All were confounded at these words; they pressed around the unfortunate one, and already were the guards, who had hurried up, on the point of seizing him and replacing his fetters, when the Queen , who had thus far looked on in mute astonishment, sprang from the throne.

“Hold!” she cried; “this, and no other, is my son! This is he, who, though my eyes have never seen him, is well known to my heart!” The guards had involuntarily fallen back from Gwen , but the King , foaming with rage, commanded them to bind the madman.

“It is mine to decide,” he cried with commanding tone; “and here we will judge, not by a woman’s dreams, but by sure and infallible signs. This,” pointing to Lancelot , “is my son, for he has brought me the dagger, the real token of my friend Gaius .”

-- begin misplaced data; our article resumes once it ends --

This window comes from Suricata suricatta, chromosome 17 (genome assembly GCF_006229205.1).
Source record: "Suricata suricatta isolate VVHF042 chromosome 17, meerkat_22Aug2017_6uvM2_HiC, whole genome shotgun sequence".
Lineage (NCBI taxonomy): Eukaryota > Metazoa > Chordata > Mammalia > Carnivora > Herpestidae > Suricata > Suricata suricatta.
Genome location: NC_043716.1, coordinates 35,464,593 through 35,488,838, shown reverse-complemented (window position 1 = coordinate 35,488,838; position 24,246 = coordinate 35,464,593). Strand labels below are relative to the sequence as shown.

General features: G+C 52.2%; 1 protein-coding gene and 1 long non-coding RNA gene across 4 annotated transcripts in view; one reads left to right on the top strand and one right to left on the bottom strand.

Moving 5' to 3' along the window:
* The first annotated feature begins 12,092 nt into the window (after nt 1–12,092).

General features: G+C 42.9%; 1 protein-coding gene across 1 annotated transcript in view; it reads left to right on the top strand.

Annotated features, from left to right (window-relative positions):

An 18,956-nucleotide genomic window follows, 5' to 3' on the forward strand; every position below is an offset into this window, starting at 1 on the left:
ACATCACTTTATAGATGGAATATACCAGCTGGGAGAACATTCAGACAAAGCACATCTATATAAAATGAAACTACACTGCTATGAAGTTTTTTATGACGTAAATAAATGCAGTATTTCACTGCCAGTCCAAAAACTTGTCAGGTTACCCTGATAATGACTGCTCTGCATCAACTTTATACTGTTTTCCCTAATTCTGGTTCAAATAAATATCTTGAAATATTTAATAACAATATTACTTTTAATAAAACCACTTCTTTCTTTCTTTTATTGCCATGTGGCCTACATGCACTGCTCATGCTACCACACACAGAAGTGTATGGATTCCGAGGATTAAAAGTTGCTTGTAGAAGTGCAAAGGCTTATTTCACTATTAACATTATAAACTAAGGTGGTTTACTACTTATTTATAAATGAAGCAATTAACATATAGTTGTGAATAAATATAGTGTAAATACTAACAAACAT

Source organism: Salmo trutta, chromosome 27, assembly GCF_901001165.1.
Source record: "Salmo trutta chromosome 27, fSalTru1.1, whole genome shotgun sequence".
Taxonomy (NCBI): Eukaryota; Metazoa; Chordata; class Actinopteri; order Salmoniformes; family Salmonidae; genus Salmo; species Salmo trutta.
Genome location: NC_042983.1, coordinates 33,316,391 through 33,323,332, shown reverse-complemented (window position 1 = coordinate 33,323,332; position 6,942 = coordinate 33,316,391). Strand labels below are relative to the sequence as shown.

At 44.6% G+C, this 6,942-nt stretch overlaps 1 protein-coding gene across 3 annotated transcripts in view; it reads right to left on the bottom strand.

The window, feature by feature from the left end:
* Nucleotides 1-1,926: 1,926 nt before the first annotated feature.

“He stole it,” cried Gwen ; “my unsuspicious confidence has he treacherously abused!” But the King hearkened not to the voice of his son, for he was wont in all things obstinately to follow his own judgment. He bade them forcibly drag the unfortunate Gwen from the saloon, and himself retired with Lancelot to his chamber, filled with anger at his wife, with whom, nevertheless, he had lived in happiness for five-and-twenty years. The Queen was full of grief at this affair; she was perfectly convinced that an impostor had taken possession of the King’s heart, so numerous and distinct had been the dreams which pointed out the unhappy Gwen as her son. When her sorrow had a little abated, she reflected on the means of convincing her husband of his mistake. This was indeed difficult, for he who had passed himself off as her son, had presented the dagger, the token of recognition, and had, moreover, as she learned, become acquainted with so much of Gwen ’s early life from the l-ips of the prince himself, as to be able to play his part without betraying himself.